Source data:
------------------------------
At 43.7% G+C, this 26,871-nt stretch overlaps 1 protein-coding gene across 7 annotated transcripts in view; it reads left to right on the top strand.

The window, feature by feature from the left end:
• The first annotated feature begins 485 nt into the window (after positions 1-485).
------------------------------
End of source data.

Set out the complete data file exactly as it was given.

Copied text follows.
At 43.7% G+C, this 26,871-nt stretch overlaps 1 protein-coding gene across 7 annotated transcripts in view; it reads left to right on the top strand.

The window, feature by feature from the left end:
• The first annotated feature begins 485 nt into the window (after positions 1-485).